Italian wine you might like: Villa Cerrina, Montepulciano D’Abruzzo 2012

Big. Bold. Earthy. Tannins. Dry.

These are the words I often hear and associate with Italian wines, and a good one (like an I-live-in-Italy Italian man who doesn’t live at home) is hard to find. And these words have often been quickly followed up by, “I’ll have a French wine, please. Or maybe a Pinot”  in my experience. Many consumers don’t often like a side of WWF red wine with their dinner–you know, the kind that might beat you up with a developing palette bruise as you sip it?

It’s true that in some circles Italian wines that you might want to drink within the decade they are bottled are hard to find.  During the past month, I’ve tried about five different Italian reds, ranging from $24.99 to $49.99.  I consider myself an expert-in-training, or at least an advanced novice, but I have to say–I was disappointed in my recent red italiano picks (My whites have been spectacular! More in a later post).   As such, I hate to say it, but one of my favorite Italian reds and the topic of this post was given to me by a co-worker.  The twist? It’s from Trader Joe’s.   While not a two-buck chuck, I knew it was not going to be super spendy, as my co-worker somewhat giggled when describing it.

The day before this bottle, I had thrown away a Chilean wine after first sip. I don’t do bad (those calories add up, and why should my face look like an overcooked baked potato when “enjoying” a glass after work?)  As is common practice, I was alone (again) on a wintry Minnesota night (this description is way too kind this 2014), so I thought, why  not? Let’s open the gift bottle now–my frozen pizza deserves some spruce.  So, I waited a couple months for the right moment.  This was it.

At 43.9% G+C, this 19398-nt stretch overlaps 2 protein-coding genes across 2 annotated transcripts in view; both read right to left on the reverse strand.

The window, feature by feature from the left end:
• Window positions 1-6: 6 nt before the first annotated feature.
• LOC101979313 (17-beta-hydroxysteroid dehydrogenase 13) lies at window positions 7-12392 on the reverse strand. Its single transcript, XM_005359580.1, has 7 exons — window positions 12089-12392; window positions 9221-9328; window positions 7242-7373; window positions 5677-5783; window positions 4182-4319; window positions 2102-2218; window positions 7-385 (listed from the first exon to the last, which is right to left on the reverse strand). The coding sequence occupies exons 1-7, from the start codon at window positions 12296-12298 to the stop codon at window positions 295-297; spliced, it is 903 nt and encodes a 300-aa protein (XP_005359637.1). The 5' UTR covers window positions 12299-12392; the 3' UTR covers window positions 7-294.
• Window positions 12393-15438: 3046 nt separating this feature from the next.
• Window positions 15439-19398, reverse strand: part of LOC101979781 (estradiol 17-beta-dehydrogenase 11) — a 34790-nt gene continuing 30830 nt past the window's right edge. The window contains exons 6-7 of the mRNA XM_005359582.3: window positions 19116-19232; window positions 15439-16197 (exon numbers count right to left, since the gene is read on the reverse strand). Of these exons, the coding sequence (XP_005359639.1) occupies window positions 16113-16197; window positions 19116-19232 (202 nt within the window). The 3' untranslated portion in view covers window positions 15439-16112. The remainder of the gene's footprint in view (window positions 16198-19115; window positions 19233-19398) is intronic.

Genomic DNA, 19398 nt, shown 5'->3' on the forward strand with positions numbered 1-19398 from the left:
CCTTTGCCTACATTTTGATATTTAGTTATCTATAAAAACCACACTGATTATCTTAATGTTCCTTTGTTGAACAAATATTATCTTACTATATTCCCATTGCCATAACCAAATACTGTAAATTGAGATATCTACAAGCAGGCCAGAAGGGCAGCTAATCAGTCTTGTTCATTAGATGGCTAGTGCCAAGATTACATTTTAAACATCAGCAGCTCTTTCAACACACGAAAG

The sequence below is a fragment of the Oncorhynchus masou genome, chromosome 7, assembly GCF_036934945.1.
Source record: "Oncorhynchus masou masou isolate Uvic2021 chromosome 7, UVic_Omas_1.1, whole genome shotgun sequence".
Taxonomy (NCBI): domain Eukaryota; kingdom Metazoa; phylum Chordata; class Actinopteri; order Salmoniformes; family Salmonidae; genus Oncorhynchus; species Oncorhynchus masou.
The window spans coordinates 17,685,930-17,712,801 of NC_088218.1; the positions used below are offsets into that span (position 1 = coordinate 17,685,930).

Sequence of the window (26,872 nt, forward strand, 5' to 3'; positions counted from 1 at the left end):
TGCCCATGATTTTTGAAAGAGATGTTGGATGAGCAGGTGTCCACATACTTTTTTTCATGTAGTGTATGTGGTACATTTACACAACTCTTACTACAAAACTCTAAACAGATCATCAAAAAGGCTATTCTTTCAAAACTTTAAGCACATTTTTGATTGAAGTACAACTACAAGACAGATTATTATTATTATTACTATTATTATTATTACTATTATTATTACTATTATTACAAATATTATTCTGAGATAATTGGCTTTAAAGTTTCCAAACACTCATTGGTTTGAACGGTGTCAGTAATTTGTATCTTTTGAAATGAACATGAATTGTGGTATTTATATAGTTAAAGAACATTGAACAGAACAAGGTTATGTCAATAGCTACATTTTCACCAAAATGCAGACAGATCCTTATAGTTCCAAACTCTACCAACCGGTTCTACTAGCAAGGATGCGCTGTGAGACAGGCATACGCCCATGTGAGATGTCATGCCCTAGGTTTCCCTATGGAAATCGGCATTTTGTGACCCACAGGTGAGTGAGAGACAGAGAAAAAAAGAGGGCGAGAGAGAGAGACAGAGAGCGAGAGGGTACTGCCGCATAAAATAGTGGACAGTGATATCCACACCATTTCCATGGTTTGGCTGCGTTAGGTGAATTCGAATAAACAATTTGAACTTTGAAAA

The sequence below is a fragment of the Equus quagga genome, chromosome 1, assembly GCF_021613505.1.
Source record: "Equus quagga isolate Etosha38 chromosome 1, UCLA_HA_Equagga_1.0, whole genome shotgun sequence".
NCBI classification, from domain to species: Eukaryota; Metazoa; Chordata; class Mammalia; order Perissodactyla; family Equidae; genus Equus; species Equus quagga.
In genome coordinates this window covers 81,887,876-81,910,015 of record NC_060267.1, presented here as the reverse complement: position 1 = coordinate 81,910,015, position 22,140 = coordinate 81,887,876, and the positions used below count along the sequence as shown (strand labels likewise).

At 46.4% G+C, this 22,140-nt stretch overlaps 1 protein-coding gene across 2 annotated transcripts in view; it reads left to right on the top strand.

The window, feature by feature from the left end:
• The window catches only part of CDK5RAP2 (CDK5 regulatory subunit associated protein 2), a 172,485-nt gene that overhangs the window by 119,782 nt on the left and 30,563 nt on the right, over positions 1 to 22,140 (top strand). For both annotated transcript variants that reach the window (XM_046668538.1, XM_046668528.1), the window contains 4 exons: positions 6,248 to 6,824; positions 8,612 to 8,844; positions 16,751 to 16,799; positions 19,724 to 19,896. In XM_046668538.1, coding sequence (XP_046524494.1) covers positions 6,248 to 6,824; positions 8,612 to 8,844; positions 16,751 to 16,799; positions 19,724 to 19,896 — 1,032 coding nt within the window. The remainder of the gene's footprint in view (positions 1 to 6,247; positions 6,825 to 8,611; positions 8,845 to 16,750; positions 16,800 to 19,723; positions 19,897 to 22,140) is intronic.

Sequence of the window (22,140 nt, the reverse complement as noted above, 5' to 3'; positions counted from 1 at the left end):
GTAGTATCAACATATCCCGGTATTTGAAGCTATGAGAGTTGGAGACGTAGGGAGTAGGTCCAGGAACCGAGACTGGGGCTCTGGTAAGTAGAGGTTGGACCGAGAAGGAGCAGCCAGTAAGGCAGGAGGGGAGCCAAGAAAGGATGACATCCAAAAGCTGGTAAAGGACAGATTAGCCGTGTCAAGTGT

The wine: Villa Cerrina Montepulciano D’Abruzzo 2012.  Montepulciano is one of the most plaphoto-101nted grapes in Italy, grown in regions such as Abruzzo (shocker, I know), Marche, Molise and Puglia.  Because of overproduction in recent history, many have shied away from the wine because of a perceived dip in quality.  However, I would say like other Italian varietals that are undergoing careful planting, this wine is on the rebound.

The nose was pleasant off the bat: fruity with some hints of spice and oak, it was fruit-forward more than the 13% alcohol in a 2012 Italian wine led me to believe.  The first sip? Surprising! It was fresh, fruit-filled and accessible, with notes and flavors of red berries, blackberries a little more into the sip, and lightly dusted in oak, spice and earth notes (I would hazard a guess at vanilla, too).  Medium in tannins and acid, I found this wine delightful on its own, and even fun and fruity with food.  Two days later, I’m still drinking this wine, and find it as good on this day as the first.

The kicker? If you look up the price, this wine comes in at a whopping $4.99.  And yet, like it’s earlier cousin, there was no throwing away of this wine.  I say, Bravo!, and please pick up a few bottles to have on hand for a wintry night, party night, loner night or a night that you want to share something enjoyable with a friend.

Prego.  E mille grazie, Pamela.

3of5

 

 

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